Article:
An engineered virus tracks down and infects the most common and deadly form of brain cancer and then kills tumor cells by forcing them to devour themselves, researchers at The University of Texas M. D. Anderson Cancer Center report in the Journal of the National Cancer Institute.
The modified adenovirus homed in on malignant glioma cells in mice and induced enough self-cannibalization among the cancer cells -- a process called autophagy -- to reduce tumor size and extend survival, says senior author Seiji Kondo, M.D., Ph.D., associate professor in the Department of Neurosurgery at M. D. Anderson.
''This virus uses telomerase, an enzyme found in 80 percent of brain tumors, as a target,'' Kondo says. ''Once the virus enters the cell, it needs telomerase to replicate. Normal brain tissue does not have telomerase, so this virus replicates only in cancer cells.''
Other cancers are telomerase-positive, and the researchers showed in lab experiments that the virus kills human prostate and human cervical cancer cells while sparing normal tissue.
In addition to demonstrating the therapeutic potential of the virus, called hTERT-Ad, Kondo says the international research team also clarified the mechanism by which such conditionally replicating adenoviruses (CRAs) infect and kill cancer cells.
Autophagy is a protective process that cells employ to consume part of themselves when nutrients are scarce or to destroy some of their organelles to recycle their components. A double membrane forms around the material to be consumed, then everything inside is digested.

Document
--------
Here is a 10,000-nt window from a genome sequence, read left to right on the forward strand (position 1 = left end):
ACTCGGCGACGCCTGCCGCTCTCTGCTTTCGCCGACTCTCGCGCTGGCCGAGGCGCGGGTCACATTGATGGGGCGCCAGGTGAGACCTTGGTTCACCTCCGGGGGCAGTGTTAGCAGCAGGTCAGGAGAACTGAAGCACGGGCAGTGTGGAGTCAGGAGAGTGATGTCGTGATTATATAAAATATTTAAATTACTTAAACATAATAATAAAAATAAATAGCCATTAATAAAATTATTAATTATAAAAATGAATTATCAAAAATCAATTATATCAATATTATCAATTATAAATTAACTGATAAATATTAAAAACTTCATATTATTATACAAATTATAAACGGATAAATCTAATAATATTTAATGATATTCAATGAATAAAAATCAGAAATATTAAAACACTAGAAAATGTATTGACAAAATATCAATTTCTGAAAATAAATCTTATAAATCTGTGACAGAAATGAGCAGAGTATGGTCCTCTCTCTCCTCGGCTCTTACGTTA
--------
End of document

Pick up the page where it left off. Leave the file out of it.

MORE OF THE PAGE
Kondo and colleagues showed that hTERT-Ad (short for human telomerase reverse transcriptase promoter regulated adenovirus) infected the glioma cells and induced autophagy by inactivating a molecular pathway -- the mammalian target of rapamycin (mTOR) pathway -- that is known to prevent cellular self-cannibalization.
The result was a huge difference in tumor volume among mice with subcutaneous malignant glioma that got hTERT-Ad and those that received a different, non-replicating virus. Average tumor size in the hTERT-Ad group was 39 cubic millimeters, while those receiving the other virus had an average tumor volume of 200 cubic millimeters.
Among mice with malignant gliomas in the brain, those treated with three injections of hTERT-Ad on average lived 53 days. Those receiving the control adenoviruses lived on average 29 days. Two of the hTERT-Ad mice survived 60 days and had no detectable brain tumors.
Analyses of dead cancer cells showed telltale signs of autophagy: bits of virus in the cell nucleus and autophagic vacuoles -- cavities with residual digested material.
The cells showed no sign of having been killed by apoptosis -- a much better known process of programmed cell death. A normal biological defense mechanism that systematically kills defective cells, apoptosis is suppressed or dysfunctional in cancer cells. Many cancer therapies focus on restoring or enhancing apoptosis to combat the disease.
''We believe that autophagy, but not apoptosis, mediates the principal anti-tumor effect of conditionally replicating adenoviruses,'' Kondo says.
Cells killed by apoptosis show specific damage to the cell nucleus and DNA, with other cellular organelles preserved, Kondo explains. Cells killed by autophagy have little damage to the nucleus but heavy degradation of the cells' organelles.
Apoptosis and autophagy should be viewed as type 1 and type 2 versions of programmed cell death, Kondo says. In a Nature Reviews Cancer paper last September, Kondo and colleagues reviewed therapies and molecules that cause or inhibit the self-cannibalization process and compared autophagy and apoptosis, which has been more heavily studied.
To improve cancer therapeutics, Kondo and colleagues concluded that it is vital to identify molecules that regulate autophagy in cancer cells and to understand how autophagy is associated with cell death, a relatively new field in cancer research.
The research group is following up the malignant glioma findings by studying ways to improve the efficiency of viral infection of cancer cells.